- Sublingual or Buccal Administration
From this type of dosing route, testosterone is best given 3 to 4 times a day to maintain something approaching steady-state release.
While absorption is efficient (higher than topical) and rapid (peak levels can be obtained after approximately 30 minutes), metabolism is also rapid due to the short half-life of testosterone, and levels return to baseline after 4 to 6 hours. Effective sublingual or buccal doses can range from 10mg to 25mg per dose, suggested to be dosed at 6-8 hour intervals. While this is a relatively inexpensive and non-invasive method of dosing, the patient must understand that daily compliance of multiple dosing is necessary to obtain maximum benefit of the hormone. The use of a high dose once daily, for example at 100mg – 200mg, will simply drive the levels very high into the supraphysiologic levels for several hours, making it an unfavorable route of administration. Sublingual dosing may be useful for a male who is already supplementing testosterone but needs an extra testosterone boost to enhance sexual function. Tablet triturates with a polyglycol base are a useful and likely more effective way to dose sublingually or bucally when compared with standard troches, due to the smaller volume and shorter time to full dissolution.
- Implantable Pellets
This is a method some physicians prefer, particularly due to the fact it gives them the ability to directly control patient dosing with an in-office surgical procedure. The advantage to the patient is that compliance is not an issue; the patient has the procedure done at a 3 to 5 month interval and does not have to be concerned with daily or weekly dosing. A disadvantage is that there is no way to adjust the dose during the life of the pellet in the body. For compounding pharmacists, pellets offer the challenge of providing the patient with a product that both releases the hormone consistently and is sterile, requiring compounding procedures that are very unique in methodology. Pavilion Compounding Pharmacy has been compounding hormone pellets for over 20 years. Please click here see our blog post for more information regarding hormone pellet therapy.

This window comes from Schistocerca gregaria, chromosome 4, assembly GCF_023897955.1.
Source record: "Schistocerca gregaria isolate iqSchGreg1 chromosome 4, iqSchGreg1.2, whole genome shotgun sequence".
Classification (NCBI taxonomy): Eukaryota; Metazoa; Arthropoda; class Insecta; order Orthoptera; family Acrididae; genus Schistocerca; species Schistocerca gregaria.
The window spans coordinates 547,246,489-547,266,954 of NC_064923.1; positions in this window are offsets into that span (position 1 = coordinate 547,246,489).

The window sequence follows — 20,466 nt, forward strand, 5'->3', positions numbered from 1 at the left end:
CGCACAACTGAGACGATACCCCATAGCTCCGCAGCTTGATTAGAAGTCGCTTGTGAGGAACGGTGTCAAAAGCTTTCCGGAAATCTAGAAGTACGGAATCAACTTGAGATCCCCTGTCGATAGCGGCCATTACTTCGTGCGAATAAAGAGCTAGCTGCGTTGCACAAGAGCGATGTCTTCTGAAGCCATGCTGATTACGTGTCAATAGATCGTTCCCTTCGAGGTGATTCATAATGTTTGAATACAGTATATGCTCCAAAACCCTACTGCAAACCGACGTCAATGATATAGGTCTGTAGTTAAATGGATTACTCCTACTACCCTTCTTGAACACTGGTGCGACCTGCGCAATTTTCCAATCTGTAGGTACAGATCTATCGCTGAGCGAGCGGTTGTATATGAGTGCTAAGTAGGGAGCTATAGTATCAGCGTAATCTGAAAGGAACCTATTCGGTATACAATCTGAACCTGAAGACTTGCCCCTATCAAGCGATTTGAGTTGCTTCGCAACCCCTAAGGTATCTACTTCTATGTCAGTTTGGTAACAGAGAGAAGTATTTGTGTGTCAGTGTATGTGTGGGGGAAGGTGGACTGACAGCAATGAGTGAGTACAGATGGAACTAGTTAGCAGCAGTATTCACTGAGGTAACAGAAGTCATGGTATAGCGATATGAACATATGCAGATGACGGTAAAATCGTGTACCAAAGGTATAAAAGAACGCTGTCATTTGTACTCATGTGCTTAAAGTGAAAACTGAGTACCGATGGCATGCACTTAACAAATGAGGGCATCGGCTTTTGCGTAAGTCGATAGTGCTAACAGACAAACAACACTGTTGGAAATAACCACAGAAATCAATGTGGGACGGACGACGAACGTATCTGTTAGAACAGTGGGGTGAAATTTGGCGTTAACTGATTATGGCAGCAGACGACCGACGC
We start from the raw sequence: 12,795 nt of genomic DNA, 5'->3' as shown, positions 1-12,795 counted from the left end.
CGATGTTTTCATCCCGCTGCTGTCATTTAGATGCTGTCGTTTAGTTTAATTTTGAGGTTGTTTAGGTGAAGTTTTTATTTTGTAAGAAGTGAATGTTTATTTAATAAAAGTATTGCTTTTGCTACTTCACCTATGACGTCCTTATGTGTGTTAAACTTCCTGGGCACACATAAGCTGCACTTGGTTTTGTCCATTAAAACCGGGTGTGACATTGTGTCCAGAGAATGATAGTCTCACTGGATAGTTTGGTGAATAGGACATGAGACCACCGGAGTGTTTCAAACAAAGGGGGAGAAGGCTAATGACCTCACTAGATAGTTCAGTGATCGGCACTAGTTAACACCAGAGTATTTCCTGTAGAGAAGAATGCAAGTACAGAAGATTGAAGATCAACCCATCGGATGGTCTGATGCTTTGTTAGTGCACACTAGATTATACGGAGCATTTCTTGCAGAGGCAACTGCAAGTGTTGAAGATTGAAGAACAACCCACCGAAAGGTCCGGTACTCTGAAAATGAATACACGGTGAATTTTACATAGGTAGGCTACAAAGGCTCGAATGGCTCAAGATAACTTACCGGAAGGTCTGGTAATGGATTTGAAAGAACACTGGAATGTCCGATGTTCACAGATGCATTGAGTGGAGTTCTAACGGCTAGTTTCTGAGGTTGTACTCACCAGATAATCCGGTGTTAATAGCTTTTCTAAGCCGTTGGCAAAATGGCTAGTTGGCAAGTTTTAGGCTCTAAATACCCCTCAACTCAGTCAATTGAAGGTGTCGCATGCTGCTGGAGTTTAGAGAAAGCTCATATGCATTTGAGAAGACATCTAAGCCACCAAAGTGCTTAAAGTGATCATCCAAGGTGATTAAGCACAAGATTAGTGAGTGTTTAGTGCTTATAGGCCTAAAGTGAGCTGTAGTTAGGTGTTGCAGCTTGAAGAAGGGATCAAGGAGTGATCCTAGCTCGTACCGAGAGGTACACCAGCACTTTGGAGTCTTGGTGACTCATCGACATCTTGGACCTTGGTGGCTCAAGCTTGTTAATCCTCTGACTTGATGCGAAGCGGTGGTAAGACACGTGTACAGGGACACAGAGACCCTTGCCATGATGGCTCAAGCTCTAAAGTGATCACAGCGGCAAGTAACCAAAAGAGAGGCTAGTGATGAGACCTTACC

- Oral Dosing
Oral dosing of testosterone is inefficient unless one is speaking of ester forms which are not available in the United States or the synthetic forms of testosterone, such as methyltestosterone. The latter was widely used until 30 to 40 years ago when association with liver toxicities halted its use. Recent studies have attempted to produce more bioavailable forms or oral testosterone dosing, but doses up to and exceeding 500mg per day are required to overcome the extensive first-pass effect.
In summary, male hypogonadism is a common condition widely associated with the aging process. Understanding of this condition is continuing to grow as new information is available. Pharmacists are in a very unique position to work with patients and physicians in achieving better diagnosis and treatment plans for the hundreds of thousands of men in the U.S. who are hypogonadal. Improved management of this condition results in better health for each patient.
Please contact our team of clinical pharmacists at Pavilion Compounding Pharmacy to see how we can help treat male hypogonadism!